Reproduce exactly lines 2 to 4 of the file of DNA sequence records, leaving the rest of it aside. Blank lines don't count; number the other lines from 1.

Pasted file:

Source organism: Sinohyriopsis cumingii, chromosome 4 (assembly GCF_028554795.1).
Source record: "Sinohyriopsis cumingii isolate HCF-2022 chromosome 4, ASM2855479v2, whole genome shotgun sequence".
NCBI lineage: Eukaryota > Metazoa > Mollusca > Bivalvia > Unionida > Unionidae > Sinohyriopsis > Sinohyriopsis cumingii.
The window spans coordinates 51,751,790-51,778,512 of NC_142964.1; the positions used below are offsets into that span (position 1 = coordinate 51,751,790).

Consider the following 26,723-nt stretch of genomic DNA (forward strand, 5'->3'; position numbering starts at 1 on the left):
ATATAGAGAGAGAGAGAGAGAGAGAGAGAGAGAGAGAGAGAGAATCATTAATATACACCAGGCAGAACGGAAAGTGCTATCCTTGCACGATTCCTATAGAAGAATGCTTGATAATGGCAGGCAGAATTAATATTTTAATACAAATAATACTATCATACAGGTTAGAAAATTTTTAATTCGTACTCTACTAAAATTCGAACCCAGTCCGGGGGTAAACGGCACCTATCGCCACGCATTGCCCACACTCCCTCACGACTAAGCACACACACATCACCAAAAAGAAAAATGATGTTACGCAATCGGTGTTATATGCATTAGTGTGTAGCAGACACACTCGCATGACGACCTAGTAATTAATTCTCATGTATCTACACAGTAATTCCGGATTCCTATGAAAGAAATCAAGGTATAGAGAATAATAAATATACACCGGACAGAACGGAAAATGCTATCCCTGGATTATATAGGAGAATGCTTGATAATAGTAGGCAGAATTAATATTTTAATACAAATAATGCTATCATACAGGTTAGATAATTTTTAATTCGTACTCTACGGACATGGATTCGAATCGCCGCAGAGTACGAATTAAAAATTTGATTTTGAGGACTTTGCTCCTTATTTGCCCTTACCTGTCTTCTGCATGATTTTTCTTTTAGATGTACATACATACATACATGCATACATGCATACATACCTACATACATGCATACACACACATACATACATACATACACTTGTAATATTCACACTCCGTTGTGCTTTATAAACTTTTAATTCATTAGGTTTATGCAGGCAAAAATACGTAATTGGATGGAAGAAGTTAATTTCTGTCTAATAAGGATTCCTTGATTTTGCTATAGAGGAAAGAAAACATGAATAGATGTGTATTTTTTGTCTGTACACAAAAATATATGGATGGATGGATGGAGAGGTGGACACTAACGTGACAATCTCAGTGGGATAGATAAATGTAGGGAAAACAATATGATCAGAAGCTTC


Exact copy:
Source record: "Sinohyriopsis cumingii isolate HCF-2022 chromosome 4, ASM2855479v2, whole genome shotgun sequence".
NCBI lineage: Eukaryota > Metazoa > Mollusca > Bivalvia > Unionida > Unionidae > Sinohyriopsis > Sinohyriopsis cumingii.
The window spans coordinates 51,751,790-51,778,512 of NC_142964.1; the positions used below are offsets into that span (position 1 = coordinate 51,751,790).